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May is Mental Health Awareness Month

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May is Mental Health Awareness Month

According to the National Institute of Mental Health (NIMH), about 1 in 5 children aged 13-18 currently have, or have once had, a mental health disorder.

Despite the incidence and widespread research of mental health conditions, stigma and misconceptions still surround those struggling with mental health issues. May is recognized as Mental Health Awareness Month across the nation to help combat stigma and educate others on mental health. One way to show your support is to make a StigmaFree Pledge through the National Alliance on Mental Illness.

From eating disorders and depression to how to help teens cope with stress and live happier lives, the following resources address some of the struggles teens face and how we all can help.

Depression, Anxiety & Other Disorders:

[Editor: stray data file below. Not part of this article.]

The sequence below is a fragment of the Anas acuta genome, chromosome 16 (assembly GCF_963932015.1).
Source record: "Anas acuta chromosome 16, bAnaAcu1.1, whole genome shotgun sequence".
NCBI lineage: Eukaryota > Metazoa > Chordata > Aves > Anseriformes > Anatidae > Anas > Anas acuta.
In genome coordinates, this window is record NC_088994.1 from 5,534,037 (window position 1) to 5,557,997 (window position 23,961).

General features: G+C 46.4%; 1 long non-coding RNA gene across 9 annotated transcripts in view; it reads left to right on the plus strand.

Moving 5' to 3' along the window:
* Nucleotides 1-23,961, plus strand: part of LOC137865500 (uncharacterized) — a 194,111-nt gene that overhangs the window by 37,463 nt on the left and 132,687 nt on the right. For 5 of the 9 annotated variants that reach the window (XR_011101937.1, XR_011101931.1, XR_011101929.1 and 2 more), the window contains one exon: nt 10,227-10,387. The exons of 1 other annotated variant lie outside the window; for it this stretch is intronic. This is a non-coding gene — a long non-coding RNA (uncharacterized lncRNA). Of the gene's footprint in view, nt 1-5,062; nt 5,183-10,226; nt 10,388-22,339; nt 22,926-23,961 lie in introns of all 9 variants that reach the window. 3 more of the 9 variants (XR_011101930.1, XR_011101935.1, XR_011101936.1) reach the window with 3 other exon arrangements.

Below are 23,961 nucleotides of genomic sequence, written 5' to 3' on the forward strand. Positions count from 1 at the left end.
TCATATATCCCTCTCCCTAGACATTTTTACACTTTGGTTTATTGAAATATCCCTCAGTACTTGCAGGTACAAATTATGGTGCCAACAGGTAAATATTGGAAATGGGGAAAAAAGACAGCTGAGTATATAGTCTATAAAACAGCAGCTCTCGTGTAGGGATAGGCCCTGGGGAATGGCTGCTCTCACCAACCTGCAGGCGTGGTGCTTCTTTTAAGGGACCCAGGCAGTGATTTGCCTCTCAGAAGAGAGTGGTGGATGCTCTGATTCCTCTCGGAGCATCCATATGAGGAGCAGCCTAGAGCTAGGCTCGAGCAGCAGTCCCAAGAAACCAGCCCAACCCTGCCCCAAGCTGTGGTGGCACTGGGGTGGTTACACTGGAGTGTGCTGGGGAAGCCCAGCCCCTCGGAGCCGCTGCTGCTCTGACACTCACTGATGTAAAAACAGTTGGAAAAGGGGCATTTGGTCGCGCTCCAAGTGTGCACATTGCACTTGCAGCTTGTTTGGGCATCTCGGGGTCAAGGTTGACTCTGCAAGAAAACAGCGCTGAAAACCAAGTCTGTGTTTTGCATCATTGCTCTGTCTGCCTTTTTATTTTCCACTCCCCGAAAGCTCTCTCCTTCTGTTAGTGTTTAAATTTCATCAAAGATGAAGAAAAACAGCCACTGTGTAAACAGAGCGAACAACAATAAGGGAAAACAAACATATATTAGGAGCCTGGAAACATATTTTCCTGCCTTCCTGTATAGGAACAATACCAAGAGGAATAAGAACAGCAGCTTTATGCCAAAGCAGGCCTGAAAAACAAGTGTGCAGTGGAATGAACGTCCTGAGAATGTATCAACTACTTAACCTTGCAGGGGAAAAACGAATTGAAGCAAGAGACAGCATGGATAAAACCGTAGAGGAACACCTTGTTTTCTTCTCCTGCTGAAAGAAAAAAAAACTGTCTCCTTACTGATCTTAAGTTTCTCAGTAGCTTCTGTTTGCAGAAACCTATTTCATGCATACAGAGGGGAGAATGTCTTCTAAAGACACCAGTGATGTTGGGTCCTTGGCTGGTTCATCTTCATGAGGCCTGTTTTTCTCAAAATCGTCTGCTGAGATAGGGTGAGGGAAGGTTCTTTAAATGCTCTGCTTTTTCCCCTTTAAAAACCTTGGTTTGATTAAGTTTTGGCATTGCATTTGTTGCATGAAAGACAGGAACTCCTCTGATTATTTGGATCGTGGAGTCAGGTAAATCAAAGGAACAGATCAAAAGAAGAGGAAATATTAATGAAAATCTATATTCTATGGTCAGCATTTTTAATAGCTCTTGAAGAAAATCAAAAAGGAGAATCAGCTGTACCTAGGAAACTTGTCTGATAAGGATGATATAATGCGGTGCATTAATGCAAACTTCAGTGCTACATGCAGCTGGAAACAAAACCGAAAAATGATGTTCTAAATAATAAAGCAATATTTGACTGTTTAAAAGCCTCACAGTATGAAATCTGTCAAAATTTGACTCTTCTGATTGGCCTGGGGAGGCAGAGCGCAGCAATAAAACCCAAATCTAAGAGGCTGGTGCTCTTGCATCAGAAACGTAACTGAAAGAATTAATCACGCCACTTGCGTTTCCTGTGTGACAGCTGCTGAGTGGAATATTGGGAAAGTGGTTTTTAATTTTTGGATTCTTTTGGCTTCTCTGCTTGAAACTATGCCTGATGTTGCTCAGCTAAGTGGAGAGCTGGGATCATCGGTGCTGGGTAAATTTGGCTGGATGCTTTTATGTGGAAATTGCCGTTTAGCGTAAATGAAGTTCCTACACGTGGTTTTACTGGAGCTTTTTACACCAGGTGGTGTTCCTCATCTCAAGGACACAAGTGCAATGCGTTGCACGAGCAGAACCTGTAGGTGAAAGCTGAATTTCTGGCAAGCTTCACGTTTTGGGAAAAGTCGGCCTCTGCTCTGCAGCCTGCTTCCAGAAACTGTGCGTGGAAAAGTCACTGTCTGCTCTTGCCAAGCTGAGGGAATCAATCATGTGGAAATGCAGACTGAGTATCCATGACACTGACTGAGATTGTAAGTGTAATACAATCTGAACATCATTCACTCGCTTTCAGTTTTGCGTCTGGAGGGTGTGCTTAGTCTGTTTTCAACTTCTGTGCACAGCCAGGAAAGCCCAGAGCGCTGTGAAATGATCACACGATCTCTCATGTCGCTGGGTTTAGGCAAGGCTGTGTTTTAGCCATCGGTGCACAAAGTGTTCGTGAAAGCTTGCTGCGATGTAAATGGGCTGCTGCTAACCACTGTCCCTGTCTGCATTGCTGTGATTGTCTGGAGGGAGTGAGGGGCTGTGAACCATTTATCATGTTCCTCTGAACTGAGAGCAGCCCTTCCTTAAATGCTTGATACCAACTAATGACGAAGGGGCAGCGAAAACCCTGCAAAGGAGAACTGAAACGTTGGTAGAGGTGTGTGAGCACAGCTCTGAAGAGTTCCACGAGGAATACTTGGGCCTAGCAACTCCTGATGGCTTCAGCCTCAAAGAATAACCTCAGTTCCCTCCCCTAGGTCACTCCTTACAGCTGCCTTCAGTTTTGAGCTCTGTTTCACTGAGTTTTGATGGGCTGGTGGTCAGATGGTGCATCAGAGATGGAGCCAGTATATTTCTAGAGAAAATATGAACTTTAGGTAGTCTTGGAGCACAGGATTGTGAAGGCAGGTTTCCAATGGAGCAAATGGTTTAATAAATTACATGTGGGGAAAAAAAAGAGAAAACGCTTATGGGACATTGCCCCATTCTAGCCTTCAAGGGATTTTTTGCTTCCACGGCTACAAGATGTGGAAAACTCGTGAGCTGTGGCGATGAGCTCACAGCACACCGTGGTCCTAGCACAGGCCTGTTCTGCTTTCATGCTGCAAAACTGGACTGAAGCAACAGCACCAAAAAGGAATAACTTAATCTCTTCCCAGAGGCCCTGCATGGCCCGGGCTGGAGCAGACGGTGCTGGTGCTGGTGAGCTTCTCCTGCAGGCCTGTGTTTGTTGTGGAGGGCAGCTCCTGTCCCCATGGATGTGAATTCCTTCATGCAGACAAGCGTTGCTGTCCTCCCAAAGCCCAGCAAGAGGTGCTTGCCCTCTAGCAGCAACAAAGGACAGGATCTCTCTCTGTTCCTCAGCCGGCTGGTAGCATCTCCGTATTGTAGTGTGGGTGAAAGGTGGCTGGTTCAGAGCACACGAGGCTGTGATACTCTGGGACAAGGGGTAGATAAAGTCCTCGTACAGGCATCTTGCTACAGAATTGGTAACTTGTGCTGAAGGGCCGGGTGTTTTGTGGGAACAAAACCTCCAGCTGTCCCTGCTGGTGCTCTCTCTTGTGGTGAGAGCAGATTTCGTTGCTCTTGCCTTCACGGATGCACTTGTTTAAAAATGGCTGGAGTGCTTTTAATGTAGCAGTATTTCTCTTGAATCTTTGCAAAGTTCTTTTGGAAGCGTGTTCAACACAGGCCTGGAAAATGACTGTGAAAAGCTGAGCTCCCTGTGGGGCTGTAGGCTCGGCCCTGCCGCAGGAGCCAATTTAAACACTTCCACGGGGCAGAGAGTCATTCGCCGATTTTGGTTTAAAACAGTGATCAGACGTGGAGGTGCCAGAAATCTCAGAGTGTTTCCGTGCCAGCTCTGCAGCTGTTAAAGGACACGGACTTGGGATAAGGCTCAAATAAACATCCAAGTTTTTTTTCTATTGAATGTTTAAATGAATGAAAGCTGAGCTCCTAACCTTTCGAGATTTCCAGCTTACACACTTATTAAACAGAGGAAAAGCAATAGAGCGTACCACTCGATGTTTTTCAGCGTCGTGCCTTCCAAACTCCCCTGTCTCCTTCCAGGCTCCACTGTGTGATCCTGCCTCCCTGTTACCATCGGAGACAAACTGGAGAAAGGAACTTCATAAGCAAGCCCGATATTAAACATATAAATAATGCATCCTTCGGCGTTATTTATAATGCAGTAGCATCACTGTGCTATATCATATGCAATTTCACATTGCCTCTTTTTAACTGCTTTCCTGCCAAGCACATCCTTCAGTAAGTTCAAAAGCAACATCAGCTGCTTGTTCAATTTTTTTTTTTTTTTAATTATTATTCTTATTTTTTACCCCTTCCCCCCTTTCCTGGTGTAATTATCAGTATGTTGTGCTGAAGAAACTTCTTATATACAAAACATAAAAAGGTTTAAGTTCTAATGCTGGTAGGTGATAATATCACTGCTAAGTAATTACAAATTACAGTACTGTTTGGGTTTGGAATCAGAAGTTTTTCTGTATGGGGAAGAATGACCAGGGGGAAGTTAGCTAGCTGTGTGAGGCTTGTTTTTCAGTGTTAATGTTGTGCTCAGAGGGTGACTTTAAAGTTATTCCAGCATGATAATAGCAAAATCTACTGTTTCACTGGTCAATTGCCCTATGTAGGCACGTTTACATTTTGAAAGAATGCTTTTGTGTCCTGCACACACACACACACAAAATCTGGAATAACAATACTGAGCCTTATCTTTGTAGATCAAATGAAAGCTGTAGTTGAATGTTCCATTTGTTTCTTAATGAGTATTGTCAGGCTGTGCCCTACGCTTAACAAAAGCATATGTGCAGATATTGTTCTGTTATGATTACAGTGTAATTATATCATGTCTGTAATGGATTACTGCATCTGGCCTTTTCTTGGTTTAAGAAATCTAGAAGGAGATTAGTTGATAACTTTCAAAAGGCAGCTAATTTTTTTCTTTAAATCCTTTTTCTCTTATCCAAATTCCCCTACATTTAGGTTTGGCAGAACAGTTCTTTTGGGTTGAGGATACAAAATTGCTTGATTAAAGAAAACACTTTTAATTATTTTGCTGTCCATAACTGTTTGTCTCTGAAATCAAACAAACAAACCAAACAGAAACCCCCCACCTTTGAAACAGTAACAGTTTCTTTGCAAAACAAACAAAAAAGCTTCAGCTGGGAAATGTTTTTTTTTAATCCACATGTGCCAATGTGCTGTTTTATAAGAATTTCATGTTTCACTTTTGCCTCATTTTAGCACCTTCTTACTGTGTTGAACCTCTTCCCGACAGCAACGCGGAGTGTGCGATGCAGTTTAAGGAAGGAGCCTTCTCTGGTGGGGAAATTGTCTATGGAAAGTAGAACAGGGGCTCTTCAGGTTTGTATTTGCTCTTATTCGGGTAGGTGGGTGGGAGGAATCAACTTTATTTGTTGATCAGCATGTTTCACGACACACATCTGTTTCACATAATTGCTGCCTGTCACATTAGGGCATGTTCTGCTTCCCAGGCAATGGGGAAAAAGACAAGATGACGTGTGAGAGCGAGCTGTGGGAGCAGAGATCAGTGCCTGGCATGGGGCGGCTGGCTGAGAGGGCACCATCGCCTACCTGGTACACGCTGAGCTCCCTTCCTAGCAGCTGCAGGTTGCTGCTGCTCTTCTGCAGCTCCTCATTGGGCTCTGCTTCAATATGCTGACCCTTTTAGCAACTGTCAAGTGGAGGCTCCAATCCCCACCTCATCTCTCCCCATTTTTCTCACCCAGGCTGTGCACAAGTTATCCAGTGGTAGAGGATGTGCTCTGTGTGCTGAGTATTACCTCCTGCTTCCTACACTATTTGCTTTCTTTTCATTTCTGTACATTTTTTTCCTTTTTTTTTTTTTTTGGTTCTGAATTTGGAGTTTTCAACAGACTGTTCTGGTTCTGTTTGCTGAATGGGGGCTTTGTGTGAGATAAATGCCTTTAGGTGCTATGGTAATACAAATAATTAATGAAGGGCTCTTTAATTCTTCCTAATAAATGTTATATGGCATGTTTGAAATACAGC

Paying Attention to Teen Depression

Recognizing the Signs of Schizophrenia in Your Teen

Should I Disclose Depression/Anxiety on My College Application?

Robin Williams’ Death Raises Awareness for Depression in Teens and Adults

Study Links Teen Depression with School Dissatisfaction

Eating Disorders:

Teenage Boys & Eating Disorders

Misdiagnosis of Eating Disorders in College

Understanding Bulimia

Substance Abuse:

The 3 Most Common Substances Abused by Teens

How to Seek Help for Your Teen’s Substance Abuse

Residential Treatment: The Next Step to Conquer Teen Substance Abuse

How to Help:

Normal Teen Angst or a Mental Health Issue?

Recognizing the Signs of Adolescents with Serious Mental Health Challenges

How a School Counselor Can Help a Teen in Need

Help Your Teens Build Emotional Health

7 Ways to Help Teens Cope with Stress

For More Information:

Therapeutic Programs & Services

TeenLife’s Guide to Therapeutic Programs & Services

National Alliance on Mental Illness

Mental Health America

MentalHealth.gov

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